A better path to drug development
TabulaSynthase, the blog of Whitehead Institute, brings together ideas and perspectives from the Whitehead community and beyond.
David Meeker is one of the most respected leaders in the drug development industry. He’s recognized for his business acumen, his clear-sighted understanding of the political and economic issues facing the biotech and pharmaceutical industry, and his calm, personable demeanor. Recently, Meeker visited Whitehead Institute to participate in Whitehead Connects — a speaker series which brings noted leaders of business and science to interact with the Kendall Square community. In the Institute’s McGovern Auditorium, Meeker spoke to a standing-room-only audience about the challenges of making new, blockbuster drugs affordable to patients and payors while preserving drug makers’ financial incentives for innovation. (Click here to view the video of the talk.)
However, before that formal presentation, Meeker sat down with a group of Whitehead Institute postdoctoral researchers for a candid talk about his experiences in — and observations on — commercial drug development. Meeker first entered the industry in 1994, lured by the vision of Genzyme CEO Henry Termeer for developing treatments for rare genetic disorders. During a 23-year career at Genzyme, Meeker helped guide the company’s R&D programs and overall operations and ultimately became president and CEO after its merger with Sanofi. But his path into biotech was untraditional: He had been neither a PhD researcher nor a business executive, but instead a pulmonary medicine physician at the Cleveland Clinic.
“I enjoyed practicing medicine, but felt that I could be having a broader impact,” Meeker recalled. “The transition to the very different world of commercial drug development was challenging, but also fascinating. I was just the third MD in an organization of two thousand employees, and when I asked exactly what I should be doing, they said, ‘Your job is to think.’ I interpreted that to mean ‘watch, learn, and ask questions’ — which I did.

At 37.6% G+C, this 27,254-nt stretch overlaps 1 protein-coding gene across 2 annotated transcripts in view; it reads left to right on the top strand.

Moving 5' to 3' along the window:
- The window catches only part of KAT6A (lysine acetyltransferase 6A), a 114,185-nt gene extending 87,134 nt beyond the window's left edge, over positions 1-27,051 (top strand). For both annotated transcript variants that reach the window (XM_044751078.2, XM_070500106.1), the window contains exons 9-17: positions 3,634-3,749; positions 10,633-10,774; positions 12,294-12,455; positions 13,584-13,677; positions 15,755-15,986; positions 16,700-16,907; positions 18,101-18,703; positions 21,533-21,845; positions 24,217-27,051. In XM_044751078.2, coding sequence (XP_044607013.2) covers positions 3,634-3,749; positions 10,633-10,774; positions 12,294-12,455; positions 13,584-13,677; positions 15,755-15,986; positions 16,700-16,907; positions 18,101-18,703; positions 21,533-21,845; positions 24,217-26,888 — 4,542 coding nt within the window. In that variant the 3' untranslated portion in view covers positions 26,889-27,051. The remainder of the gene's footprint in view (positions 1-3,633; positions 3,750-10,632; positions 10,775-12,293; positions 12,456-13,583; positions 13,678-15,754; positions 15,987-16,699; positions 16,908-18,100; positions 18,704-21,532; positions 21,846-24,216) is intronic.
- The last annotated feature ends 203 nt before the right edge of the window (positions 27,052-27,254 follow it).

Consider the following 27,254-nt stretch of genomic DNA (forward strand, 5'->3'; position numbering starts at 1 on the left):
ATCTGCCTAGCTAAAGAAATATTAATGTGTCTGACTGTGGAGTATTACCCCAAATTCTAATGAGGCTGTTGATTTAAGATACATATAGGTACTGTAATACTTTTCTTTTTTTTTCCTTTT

“Over the years, I’ve come to believe that figuring out the right question to ask — or the right time to ask a simple question — is one of the most important things a leader can do,” he said. “Often simply asking ‘Why?’ prompted people with more knowledge than I possessed to ask the deeper questions that uncovered unrecognized problems or opportunities.”
Today, when he recruits researchers, he looks for “well-rounded athletes” — individuals capable of meeting an array of challenges — rather than for people with specific skill sets. “Drug development is a world where you get thrown into stuff and you have to just figure it out,” Meeker said. “My goal is to create a really rich environment, with incredibly smart, multi-talented people.”
In 2017, Meeker left Sanofi-Genzyme to lead a two-year old start-up, KSQ Therapeutics, Inc., which was co-founded by Whitehead Institute Member David Sabatini. KSQ uses proprietary CRISPR-based methods to identify druggable targets for treating cancer and immune system diseases. It is now developing an array of drug candidates and its first clinical trial — for a T-cell therapy for solid tumors — is expected to begin by early 2020.
"Big drug developers have not been very good at getting value for the resources they are investing. They engage in a lot of ‘wishful thinking,’ rather than pinpointing the few truly effective therapeutics and the patients for whom they will work,” Meeker observed. “Ultimately, you make money by making people better, period. And you do that by following the science.”
He closed on a note of optimism for young investigators contemplating careers in translational bioscience research: Venture capital funders continue to make significant investment in scientists who are pursuing truly new approaches and backing their ideas with hard evidence.
Communications and Public Affairs